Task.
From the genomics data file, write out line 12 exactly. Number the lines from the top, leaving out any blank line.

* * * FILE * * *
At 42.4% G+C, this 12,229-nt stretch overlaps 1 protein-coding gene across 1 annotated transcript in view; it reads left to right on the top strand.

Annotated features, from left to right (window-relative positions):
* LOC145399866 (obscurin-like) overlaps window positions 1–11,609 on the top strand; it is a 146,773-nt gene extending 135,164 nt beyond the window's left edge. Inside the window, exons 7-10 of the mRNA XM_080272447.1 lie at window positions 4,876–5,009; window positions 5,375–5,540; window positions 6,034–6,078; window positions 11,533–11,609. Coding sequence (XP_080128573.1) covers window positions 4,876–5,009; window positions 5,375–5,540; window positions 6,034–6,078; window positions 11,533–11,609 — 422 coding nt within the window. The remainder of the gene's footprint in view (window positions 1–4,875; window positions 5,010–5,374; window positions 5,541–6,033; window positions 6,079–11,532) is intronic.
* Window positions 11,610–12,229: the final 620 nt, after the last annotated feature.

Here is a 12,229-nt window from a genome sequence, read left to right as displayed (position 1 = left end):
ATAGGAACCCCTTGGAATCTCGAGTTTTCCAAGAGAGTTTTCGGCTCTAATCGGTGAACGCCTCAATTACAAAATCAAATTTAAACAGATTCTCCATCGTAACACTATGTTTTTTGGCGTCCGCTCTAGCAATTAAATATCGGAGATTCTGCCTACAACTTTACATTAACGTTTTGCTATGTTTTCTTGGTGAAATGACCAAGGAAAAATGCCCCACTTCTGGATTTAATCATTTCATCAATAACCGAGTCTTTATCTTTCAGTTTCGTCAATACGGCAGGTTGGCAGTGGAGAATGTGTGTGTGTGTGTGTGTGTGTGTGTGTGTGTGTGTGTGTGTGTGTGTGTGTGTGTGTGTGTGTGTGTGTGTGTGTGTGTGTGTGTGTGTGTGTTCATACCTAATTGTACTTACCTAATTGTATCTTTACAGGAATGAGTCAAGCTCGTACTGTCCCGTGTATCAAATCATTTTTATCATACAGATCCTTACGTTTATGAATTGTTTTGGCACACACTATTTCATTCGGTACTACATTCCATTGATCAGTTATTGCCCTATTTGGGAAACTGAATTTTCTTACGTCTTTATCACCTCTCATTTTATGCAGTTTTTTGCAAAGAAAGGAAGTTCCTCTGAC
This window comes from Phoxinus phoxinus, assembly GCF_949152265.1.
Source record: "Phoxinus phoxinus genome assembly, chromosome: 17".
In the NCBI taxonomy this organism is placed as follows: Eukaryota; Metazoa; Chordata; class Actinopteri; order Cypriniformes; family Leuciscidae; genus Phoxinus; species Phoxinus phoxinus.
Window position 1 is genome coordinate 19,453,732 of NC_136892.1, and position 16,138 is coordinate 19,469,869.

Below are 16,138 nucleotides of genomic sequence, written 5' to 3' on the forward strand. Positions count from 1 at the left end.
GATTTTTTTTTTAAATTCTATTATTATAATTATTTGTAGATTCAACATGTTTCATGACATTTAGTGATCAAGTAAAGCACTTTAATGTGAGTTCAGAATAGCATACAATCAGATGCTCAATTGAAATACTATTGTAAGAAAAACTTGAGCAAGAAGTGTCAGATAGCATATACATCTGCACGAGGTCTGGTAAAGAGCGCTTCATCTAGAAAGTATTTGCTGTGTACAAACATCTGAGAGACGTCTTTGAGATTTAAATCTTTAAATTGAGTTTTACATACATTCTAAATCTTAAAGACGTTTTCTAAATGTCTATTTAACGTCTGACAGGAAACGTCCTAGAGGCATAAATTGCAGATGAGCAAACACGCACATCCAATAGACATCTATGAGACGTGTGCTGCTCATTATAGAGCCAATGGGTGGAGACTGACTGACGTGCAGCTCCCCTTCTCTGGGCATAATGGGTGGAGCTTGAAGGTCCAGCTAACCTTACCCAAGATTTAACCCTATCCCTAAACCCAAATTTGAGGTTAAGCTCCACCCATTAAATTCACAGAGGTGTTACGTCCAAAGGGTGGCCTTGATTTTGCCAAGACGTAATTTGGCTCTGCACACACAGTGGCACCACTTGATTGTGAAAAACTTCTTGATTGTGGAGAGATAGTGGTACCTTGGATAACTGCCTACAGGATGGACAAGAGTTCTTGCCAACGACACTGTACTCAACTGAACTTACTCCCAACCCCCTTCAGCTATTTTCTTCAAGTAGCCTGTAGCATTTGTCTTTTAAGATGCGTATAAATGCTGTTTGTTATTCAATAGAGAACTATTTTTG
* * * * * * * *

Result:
GATTTTTTTTTTAAATTCTATTATTATAATTATTTGTAGATTCAACATGTTTCATGACATTTAGTGATCAAGTAAAGCACTTTAATGTGAGTTCAGAATAGCATACAATCAGATGCTCAATTGAAATACTATTGTAAGAAAAACTTGAGCAAGAAGTGTCAGATAGCATATACATCTGCACGAGGTCTGGTAAAGAGCGCTTCATCTAGAAAGTATTTGCTGTGTACAAACATCTGAGAGACGTCTTTGAGATTTAAATCTTTAAATTGAGTTTTACATACATTCTAAATCTTAAAGACGTTTTCTAAATGTCTATTTAACGTCTGACAGGAAACGTCCTAGAGGCATAAATTGCAGATGAGCAAACACGCACATCCAATAGACATCTATGAGACGTGTGCTGCTCATTATAGAGCCAATGGGTGGAGACTGACTGACGTGCAGCTCCCCTTCTCTGGGCATAATGGGTGGAGCTTGAAGGTCCAGCTAACCTTACCCAAGATTTAACCCTATCCCTAAACCCAAATTTGAGGTTAAGCTCCACCCATTAAATTCACAGAGGTGTTACGTCCAAAGGGTGGCCTTGATTTTGCCAAGACGTAATTTGGCTCTGCACACACAGTGGCACCACTTGATTGTGAAAAACTTCTTGATTGTGGAGAGATAGTGGTACCTTGGATAACTGCCTACAGGATGGACAAGAGTTCTTGCCAACGACACTGTACTCAACTGAACTTACTCCCAACCCCCTTCAGCTATTTTCTTCAAGTAGCCTGTAGCATTTGTCTTTTAAGATGCGTATAAATGCTGTTTGTTATTCAATAGAGAACTATTTTTG